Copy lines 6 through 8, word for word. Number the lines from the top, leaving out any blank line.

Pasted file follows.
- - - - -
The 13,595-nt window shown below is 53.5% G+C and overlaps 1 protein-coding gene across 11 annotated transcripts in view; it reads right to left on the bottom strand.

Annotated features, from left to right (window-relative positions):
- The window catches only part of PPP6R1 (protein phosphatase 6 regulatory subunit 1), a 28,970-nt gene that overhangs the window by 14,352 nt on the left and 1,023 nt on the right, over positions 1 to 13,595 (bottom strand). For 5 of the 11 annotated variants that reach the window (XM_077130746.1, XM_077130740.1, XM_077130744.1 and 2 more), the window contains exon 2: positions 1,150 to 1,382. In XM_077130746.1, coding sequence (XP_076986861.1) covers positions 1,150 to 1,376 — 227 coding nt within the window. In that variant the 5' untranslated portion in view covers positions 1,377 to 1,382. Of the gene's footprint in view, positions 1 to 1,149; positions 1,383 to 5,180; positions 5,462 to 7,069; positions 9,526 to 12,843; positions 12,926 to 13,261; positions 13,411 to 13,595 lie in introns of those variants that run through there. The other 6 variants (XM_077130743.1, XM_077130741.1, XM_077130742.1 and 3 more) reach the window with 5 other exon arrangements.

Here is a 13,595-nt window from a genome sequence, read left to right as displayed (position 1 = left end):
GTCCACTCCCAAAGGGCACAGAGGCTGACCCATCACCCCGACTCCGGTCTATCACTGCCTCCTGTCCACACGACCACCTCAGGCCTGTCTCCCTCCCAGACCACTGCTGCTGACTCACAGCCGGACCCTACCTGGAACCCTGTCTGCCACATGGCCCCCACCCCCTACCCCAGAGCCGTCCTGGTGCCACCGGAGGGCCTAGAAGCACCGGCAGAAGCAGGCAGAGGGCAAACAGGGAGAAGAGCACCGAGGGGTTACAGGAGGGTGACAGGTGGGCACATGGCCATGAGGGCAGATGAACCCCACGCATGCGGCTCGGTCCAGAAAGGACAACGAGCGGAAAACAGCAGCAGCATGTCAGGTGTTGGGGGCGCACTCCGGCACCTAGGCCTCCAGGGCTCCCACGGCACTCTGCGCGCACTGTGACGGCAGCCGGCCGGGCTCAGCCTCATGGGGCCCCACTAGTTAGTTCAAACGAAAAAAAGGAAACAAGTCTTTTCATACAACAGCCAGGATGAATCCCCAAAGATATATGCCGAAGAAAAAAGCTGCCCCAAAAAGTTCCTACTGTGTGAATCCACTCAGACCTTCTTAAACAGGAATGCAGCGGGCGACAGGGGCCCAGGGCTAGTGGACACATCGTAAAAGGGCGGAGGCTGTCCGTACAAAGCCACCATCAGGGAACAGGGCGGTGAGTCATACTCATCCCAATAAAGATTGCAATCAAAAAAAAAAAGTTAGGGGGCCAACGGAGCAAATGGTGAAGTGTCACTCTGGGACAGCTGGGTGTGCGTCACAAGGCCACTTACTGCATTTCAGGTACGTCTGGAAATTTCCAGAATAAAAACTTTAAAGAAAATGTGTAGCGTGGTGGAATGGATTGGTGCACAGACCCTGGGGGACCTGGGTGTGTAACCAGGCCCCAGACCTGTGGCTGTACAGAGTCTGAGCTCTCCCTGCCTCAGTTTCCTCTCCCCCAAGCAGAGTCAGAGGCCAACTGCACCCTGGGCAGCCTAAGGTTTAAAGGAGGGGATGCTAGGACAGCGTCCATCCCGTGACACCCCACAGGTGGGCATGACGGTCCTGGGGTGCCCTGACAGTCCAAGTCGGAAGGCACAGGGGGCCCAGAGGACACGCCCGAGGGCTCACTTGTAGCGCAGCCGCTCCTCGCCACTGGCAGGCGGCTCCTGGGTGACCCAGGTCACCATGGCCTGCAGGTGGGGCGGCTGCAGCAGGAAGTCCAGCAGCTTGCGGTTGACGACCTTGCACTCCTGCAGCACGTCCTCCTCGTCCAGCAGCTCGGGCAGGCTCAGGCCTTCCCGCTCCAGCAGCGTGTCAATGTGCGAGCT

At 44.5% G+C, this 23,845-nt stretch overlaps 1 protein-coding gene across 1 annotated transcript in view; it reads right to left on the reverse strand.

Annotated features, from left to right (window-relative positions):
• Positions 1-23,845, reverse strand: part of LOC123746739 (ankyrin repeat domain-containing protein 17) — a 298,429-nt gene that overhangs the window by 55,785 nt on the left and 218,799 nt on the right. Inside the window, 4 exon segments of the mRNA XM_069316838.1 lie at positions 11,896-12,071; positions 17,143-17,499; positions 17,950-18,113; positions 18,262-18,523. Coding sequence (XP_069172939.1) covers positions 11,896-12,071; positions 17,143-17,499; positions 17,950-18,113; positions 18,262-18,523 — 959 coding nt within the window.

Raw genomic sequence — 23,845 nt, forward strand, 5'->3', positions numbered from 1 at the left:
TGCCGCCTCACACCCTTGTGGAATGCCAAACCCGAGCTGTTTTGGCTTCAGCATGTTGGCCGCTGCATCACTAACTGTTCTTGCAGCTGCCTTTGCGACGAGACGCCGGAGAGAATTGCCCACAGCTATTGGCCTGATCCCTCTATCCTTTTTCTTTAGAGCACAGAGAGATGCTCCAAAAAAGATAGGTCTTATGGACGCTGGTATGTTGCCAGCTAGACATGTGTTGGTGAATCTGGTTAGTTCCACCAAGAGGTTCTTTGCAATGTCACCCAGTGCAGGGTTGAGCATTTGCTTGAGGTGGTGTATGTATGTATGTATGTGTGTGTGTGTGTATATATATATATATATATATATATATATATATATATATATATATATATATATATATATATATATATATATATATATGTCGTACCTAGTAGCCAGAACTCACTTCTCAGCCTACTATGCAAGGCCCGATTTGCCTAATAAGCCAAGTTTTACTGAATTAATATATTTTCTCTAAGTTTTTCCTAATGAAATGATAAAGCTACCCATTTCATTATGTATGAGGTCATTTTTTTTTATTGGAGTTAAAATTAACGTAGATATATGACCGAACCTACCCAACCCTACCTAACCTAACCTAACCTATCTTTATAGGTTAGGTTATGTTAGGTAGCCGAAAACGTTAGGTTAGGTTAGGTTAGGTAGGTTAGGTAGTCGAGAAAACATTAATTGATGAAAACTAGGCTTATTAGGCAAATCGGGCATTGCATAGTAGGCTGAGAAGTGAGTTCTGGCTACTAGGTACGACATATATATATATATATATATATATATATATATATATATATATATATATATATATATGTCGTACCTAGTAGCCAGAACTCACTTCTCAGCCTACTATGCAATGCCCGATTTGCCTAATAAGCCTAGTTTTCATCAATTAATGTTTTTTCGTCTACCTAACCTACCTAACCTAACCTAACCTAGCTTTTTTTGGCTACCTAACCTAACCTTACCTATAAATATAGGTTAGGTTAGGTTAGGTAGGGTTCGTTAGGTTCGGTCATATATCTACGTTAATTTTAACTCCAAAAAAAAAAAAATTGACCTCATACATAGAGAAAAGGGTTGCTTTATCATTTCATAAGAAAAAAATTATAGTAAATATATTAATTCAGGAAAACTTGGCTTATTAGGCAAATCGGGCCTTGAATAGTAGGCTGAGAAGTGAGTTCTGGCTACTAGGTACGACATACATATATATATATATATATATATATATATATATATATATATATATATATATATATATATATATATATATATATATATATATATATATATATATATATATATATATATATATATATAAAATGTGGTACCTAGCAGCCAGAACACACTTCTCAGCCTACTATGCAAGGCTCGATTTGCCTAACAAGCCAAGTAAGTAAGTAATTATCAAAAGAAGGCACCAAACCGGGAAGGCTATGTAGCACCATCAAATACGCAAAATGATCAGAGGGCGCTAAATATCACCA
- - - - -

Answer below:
At 44.5% G+C, this 23,845-nt stretch overlaps 1 protein-coding gene across 1 annotated transcript in view; it reads right to left on the reverse strand.

Annotated features, from left to right (window-relative positions):
• Positions 1-23,845, reverse strand: part of LOC123746739 (ankyrin repeat domain-containing protein 17) — a 298,429-nt gene that overhangs the window by 55,785 nt on the left and 218,799 nt on the right. Inside the window, 4 exon segments of the mRNA XM_069316838.1 lie at positions 11,896-12,071; positions 17,143-17,499; positions 17,950-18,113; positions 18,262-18,523. Coding sequence (XP_069172939.1) covers positions 11,896-12,071; positions 17,143-17,499; positions 17,950-18,113; positions 18,262-18,523 — 959 coding nt within the window.